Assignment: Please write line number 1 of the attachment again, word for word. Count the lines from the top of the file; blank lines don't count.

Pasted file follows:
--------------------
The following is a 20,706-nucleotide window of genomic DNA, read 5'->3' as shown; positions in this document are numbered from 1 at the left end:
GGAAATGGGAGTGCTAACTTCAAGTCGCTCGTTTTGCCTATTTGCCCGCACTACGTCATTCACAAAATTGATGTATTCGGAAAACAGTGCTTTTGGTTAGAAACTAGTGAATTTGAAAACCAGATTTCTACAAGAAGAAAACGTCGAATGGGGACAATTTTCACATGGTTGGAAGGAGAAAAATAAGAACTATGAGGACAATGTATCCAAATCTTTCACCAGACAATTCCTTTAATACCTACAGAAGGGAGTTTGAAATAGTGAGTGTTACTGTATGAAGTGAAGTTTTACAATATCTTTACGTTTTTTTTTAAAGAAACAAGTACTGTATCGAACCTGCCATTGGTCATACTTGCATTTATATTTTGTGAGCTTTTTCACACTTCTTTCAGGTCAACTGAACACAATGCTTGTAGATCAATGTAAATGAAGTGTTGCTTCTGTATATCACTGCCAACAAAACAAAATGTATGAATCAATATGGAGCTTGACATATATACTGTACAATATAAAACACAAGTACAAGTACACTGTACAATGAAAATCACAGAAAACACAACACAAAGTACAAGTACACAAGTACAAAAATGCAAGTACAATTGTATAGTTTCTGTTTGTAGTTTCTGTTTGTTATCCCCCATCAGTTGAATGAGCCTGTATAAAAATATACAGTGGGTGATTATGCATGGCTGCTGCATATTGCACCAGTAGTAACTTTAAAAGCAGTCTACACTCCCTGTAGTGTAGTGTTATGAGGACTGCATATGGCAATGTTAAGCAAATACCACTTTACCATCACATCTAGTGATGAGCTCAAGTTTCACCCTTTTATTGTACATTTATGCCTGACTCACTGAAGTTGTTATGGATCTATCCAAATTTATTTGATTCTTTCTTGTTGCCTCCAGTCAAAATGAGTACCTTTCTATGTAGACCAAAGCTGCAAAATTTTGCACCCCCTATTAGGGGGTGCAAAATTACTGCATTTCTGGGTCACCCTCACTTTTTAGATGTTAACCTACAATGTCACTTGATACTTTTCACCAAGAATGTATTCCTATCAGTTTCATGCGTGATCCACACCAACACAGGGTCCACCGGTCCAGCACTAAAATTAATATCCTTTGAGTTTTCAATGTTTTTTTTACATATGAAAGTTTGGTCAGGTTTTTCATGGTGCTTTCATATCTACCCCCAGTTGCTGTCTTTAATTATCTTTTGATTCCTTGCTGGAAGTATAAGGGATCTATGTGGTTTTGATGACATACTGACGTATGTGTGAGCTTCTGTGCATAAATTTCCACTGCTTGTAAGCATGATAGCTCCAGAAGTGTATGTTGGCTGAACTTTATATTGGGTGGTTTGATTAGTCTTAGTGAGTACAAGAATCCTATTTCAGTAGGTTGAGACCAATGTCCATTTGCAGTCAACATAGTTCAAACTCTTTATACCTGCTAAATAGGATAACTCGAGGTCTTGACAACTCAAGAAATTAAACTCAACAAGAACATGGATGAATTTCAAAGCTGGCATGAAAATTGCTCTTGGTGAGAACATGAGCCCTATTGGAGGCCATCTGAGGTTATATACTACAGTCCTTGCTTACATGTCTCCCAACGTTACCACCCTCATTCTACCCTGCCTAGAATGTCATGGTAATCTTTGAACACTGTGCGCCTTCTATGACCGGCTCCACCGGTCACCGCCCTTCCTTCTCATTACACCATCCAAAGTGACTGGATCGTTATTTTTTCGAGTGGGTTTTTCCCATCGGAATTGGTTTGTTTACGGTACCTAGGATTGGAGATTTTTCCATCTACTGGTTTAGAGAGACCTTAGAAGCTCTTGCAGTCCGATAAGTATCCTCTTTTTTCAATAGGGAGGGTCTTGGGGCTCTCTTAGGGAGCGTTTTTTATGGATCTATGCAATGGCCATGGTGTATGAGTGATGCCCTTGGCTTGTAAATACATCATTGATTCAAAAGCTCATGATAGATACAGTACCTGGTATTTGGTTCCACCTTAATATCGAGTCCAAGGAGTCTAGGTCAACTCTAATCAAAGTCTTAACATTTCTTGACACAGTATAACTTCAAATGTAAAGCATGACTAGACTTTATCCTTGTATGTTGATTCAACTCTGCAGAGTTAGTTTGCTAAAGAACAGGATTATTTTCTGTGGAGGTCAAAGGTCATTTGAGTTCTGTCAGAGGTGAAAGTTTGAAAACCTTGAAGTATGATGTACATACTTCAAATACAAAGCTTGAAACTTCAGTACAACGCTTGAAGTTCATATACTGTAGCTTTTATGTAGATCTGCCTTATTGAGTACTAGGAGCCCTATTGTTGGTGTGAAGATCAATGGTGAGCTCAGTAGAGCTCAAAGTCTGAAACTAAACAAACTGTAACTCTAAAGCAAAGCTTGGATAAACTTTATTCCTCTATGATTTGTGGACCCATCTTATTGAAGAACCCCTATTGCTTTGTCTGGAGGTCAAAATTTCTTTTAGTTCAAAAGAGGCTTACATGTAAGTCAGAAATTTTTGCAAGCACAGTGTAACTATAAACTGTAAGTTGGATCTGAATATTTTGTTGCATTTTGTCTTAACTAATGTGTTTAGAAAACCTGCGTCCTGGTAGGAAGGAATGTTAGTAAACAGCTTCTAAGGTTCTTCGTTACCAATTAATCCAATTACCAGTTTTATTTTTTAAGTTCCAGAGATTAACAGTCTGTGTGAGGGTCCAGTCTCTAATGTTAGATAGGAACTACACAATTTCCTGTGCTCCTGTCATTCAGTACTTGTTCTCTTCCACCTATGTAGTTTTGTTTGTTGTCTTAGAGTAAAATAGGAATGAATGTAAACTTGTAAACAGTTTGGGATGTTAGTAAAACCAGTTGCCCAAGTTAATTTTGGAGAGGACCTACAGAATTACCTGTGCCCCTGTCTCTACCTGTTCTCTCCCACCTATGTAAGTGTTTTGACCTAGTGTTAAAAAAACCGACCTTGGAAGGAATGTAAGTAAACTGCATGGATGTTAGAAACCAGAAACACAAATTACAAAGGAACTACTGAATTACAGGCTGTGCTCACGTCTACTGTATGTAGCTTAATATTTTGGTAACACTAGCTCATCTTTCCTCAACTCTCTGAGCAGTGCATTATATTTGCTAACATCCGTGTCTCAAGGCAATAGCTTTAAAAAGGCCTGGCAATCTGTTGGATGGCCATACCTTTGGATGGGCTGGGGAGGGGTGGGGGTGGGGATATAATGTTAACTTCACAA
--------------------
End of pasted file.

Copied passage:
The following is a 20,706-nucleotide window of genomic DNA, read 5'->3' as shown; positions in this document are numbered from 1 at the left end: